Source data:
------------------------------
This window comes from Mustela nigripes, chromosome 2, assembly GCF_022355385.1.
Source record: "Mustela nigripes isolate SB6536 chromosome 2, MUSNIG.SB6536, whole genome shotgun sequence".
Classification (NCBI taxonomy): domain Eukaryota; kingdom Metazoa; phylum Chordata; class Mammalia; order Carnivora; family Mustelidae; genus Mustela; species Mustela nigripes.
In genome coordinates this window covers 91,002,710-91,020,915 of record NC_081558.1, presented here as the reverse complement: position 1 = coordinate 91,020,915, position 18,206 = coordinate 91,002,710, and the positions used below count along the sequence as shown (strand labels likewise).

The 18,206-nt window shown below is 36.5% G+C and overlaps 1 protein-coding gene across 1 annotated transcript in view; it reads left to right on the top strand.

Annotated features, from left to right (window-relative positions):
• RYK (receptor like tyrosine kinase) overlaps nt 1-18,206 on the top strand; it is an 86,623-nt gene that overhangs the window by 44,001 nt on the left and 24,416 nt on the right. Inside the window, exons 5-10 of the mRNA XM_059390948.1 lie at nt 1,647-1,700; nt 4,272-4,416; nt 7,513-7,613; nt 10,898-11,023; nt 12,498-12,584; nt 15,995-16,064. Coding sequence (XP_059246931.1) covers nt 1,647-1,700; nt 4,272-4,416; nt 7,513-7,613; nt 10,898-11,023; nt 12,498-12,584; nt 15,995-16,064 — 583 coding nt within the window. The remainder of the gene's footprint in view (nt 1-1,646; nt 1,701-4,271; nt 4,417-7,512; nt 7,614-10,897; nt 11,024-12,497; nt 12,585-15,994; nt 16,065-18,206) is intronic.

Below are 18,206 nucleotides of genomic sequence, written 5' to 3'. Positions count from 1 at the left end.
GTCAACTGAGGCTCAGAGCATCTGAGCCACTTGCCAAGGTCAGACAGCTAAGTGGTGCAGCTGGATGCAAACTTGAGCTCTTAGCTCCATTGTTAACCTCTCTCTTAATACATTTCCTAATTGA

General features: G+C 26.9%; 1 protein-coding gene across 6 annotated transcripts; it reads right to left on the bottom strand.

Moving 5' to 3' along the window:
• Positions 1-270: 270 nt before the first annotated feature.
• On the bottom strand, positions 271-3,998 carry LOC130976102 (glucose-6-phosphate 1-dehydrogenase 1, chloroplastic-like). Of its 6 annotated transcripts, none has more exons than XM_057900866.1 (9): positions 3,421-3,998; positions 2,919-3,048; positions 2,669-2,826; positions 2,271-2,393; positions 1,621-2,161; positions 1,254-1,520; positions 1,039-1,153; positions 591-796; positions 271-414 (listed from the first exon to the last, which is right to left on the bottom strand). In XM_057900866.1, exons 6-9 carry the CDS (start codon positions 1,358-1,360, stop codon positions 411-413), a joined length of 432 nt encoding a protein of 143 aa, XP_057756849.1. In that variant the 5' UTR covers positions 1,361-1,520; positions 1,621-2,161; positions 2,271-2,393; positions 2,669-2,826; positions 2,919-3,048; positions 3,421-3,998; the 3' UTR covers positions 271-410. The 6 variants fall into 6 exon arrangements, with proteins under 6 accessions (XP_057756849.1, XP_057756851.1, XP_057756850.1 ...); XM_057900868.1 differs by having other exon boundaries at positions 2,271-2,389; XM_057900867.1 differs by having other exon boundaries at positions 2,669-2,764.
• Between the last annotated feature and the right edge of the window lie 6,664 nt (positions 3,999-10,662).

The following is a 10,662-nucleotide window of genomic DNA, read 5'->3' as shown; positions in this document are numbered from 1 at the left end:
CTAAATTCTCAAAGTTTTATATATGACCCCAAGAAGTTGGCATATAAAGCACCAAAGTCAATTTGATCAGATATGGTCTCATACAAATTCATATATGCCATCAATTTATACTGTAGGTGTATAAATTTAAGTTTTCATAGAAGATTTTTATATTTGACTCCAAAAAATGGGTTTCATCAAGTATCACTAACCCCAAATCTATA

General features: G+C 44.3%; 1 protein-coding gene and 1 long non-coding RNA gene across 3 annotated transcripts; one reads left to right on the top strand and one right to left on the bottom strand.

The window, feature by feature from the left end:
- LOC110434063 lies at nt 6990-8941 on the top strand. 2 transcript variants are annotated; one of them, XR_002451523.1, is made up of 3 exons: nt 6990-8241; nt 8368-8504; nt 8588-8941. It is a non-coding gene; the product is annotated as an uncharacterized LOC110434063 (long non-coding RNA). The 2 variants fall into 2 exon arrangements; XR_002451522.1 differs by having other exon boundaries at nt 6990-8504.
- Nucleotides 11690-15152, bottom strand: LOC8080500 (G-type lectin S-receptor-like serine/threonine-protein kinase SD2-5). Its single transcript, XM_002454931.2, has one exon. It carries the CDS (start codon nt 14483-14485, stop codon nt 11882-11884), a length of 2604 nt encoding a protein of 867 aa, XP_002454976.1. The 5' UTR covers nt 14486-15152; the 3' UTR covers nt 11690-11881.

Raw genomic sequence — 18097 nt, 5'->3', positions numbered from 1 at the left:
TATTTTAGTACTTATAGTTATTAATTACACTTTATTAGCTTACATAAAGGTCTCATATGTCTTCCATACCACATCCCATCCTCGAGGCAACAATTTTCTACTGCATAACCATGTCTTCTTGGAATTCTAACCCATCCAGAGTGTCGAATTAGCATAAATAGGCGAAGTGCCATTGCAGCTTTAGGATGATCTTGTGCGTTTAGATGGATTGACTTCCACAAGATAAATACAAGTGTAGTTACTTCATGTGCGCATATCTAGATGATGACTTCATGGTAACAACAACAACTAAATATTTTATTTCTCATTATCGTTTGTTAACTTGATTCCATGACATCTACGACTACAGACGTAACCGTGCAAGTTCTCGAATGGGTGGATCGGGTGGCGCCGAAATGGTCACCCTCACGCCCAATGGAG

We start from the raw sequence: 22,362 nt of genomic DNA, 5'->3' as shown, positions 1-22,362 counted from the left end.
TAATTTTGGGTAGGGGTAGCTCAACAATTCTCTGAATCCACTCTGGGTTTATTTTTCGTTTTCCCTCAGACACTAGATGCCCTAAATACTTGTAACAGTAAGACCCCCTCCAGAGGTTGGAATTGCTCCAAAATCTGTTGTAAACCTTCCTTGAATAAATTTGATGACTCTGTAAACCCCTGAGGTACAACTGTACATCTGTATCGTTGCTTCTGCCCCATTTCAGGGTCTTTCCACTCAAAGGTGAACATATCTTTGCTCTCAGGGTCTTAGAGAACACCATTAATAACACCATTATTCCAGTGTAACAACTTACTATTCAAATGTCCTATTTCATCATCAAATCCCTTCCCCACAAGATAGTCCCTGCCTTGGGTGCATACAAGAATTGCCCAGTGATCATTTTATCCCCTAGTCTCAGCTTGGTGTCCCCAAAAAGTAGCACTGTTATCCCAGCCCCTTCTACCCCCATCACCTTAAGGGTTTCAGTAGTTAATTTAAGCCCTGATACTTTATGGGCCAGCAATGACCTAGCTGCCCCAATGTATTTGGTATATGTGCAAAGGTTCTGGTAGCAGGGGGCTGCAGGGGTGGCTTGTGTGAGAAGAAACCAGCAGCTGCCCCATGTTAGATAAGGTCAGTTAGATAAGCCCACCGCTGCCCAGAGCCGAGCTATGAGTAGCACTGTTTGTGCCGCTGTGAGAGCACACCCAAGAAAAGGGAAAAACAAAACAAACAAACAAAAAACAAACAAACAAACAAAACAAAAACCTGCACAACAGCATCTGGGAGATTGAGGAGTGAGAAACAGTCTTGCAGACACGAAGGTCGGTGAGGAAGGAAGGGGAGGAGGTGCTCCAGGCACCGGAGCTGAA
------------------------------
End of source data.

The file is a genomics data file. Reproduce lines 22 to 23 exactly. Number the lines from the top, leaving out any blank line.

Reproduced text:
TATTTTAGTACTTATAGTTATTAATTACACTTTATTAGCTTACATAAAGGTCTCATATGTCTTCCATACCACATCCCATCCTCGAGGCAACAATTTTCTACTGCATAACCATGTCTTCTTGGAATTCTAACCCATCCAGAGTGTCGAATTAGCATAAATAGGCGAAGTGCCATTGCAGCTTTAGGATGATCTTGTGCGTTTAGATGGATTGACTTCCACAAGATAAATACAAGTGTAGTTACTTCATGTGCGCATATCTAGATGATGACTTCATGGTAACAACAACAACTAAATATTTTATTTCTCATTATCGTTTGTTAACTTGATTCCATGACATCTACGACTACAGACGTAACCGTGCAAGTTCTCGAATGGGTGGATCGGGTGGCGCCGAAATGGTCACCCTCACGCCCAATGGAG

We start from the raw sequence: 22,362 nt of genomic DNA, 5'->3' as shown, positions 1-22,362 counted from the left end.